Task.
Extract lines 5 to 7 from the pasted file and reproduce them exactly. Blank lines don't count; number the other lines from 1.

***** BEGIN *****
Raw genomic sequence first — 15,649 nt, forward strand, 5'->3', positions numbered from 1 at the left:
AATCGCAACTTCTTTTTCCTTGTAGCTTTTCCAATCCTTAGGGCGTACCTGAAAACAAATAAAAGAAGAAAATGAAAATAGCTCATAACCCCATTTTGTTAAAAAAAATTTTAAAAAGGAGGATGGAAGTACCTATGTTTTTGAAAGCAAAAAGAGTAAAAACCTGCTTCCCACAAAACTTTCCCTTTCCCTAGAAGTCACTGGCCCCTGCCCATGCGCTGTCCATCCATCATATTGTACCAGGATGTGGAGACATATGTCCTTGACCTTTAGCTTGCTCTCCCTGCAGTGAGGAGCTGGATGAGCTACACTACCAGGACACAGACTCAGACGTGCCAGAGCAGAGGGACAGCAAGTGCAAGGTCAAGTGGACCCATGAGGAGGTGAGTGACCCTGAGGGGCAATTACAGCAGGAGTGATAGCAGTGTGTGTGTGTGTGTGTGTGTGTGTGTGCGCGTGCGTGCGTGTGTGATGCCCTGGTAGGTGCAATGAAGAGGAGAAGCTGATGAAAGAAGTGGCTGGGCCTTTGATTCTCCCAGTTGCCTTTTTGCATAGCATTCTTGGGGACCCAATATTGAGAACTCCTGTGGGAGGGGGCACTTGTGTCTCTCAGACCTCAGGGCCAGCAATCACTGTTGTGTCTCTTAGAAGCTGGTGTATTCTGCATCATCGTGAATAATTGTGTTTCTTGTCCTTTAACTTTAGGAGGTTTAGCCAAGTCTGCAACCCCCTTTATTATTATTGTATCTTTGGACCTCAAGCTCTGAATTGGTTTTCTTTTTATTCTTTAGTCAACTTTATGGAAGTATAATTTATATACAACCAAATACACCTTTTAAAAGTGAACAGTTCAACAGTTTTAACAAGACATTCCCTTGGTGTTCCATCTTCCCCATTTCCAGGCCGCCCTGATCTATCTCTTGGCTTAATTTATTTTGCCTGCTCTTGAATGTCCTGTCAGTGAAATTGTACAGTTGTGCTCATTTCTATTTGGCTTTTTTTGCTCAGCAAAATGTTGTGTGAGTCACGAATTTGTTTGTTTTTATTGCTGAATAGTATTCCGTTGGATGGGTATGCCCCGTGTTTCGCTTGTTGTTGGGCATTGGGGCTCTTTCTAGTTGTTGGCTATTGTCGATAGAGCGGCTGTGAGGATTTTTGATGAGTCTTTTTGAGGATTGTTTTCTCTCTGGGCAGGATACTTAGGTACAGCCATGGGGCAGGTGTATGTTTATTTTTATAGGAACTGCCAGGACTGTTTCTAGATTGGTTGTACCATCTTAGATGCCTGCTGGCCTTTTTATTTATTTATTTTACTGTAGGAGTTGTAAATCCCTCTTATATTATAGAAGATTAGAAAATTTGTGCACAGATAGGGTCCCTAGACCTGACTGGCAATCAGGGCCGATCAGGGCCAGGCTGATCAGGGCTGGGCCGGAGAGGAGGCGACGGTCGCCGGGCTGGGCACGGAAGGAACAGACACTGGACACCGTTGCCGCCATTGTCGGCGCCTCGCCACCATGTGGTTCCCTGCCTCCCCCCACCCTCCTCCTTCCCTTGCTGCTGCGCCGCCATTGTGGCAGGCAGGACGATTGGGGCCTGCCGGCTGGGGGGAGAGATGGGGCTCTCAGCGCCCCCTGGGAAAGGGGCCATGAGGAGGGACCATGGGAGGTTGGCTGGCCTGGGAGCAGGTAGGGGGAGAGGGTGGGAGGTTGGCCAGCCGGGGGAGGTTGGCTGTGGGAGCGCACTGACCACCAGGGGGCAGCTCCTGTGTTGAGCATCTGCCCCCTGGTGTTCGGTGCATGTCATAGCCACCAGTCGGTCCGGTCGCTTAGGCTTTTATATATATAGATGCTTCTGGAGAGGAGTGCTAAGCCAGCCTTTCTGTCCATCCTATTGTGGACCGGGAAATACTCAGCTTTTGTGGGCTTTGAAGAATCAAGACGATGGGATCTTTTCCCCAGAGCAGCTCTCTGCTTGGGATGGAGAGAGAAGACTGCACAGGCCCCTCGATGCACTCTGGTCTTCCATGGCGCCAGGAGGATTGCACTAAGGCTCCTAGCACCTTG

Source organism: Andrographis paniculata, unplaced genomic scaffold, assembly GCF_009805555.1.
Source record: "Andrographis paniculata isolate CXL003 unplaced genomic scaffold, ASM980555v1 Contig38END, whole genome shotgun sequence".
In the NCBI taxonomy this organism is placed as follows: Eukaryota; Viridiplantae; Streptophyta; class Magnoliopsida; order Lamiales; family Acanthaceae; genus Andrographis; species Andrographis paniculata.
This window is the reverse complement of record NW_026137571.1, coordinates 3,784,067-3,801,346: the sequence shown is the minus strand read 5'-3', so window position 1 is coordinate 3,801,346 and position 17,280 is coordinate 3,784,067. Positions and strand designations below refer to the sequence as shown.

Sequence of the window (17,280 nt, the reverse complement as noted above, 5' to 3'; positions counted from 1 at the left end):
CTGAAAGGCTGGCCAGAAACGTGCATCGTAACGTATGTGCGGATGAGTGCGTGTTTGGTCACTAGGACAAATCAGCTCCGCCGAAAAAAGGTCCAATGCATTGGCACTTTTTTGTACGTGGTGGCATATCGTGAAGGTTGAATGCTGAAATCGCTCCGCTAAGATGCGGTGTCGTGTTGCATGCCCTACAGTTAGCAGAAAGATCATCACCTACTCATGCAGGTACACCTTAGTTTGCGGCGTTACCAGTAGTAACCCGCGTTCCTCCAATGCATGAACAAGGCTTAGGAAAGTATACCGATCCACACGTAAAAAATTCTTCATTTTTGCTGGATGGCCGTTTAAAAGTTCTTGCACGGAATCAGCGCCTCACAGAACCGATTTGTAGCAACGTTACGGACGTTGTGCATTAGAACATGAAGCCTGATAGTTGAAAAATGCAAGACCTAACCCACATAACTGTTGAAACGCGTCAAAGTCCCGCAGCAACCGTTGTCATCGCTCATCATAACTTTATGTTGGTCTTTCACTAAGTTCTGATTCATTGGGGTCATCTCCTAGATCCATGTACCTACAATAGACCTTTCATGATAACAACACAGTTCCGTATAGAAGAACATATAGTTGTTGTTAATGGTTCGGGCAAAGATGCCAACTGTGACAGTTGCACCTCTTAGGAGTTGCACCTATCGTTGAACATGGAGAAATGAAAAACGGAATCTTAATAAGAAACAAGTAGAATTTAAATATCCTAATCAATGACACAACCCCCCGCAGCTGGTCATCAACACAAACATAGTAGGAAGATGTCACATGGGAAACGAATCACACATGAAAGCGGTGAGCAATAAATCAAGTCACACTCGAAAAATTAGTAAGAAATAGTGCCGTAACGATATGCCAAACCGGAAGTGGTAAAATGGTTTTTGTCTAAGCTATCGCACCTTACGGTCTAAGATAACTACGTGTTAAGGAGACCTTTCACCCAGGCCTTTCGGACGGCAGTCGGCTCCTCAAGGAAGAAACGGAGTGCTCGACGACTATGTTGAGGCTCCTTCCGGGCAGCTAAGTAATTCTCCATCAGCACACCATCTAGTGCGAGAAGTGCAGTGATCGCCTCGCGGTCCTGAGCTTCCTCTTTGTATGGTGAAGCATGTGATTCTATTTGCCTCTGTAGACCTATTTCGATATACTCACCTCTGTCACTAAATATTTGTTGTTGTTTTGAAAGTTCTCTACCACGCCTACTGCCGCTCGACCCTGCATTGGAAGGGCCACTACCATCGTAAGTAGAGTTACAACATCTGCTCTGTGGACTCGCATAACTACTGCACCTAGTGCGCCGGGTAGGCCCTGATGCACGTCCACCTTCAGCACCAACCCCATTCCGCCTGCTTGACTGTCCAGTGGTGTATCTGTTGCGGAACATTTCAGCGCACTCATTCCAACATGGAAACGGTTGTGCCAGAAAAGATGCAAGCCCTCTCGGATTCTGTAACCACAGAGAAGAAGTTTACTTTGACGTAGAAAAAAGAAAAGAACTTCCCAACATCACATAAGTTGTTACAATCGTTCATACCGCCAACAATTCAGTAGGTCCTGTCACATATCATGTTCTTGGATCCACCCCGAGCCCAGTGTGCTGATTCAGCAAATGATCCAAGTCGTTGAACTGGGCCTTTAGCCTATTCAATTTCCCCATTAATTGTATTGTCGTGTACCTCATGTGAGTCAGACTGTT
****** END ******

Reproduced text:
In the NCBI taxonomy this organism is placed as follows: Eukaryota; Viridiplantae; Streptophyta; class Magnoliopsida; order Lamiales; family Acanthaceae; genus Andrographis; species Andrographis paniculata.
This window is the reverse complement of record NW_026137571.1, coordinates 3,784,067-3,801,346: the sequence shown is the minus strand read 5'-3', so window position 1 is coordinate 3,801,346 and position 17,280 is coordinate 3,784,067. Positions and strand designations below refer to the sequence as shown.

Sequence of the window (17,280 nt, the reverse complement as noted above, 5' to 3'; positions counted from 1 at the left end):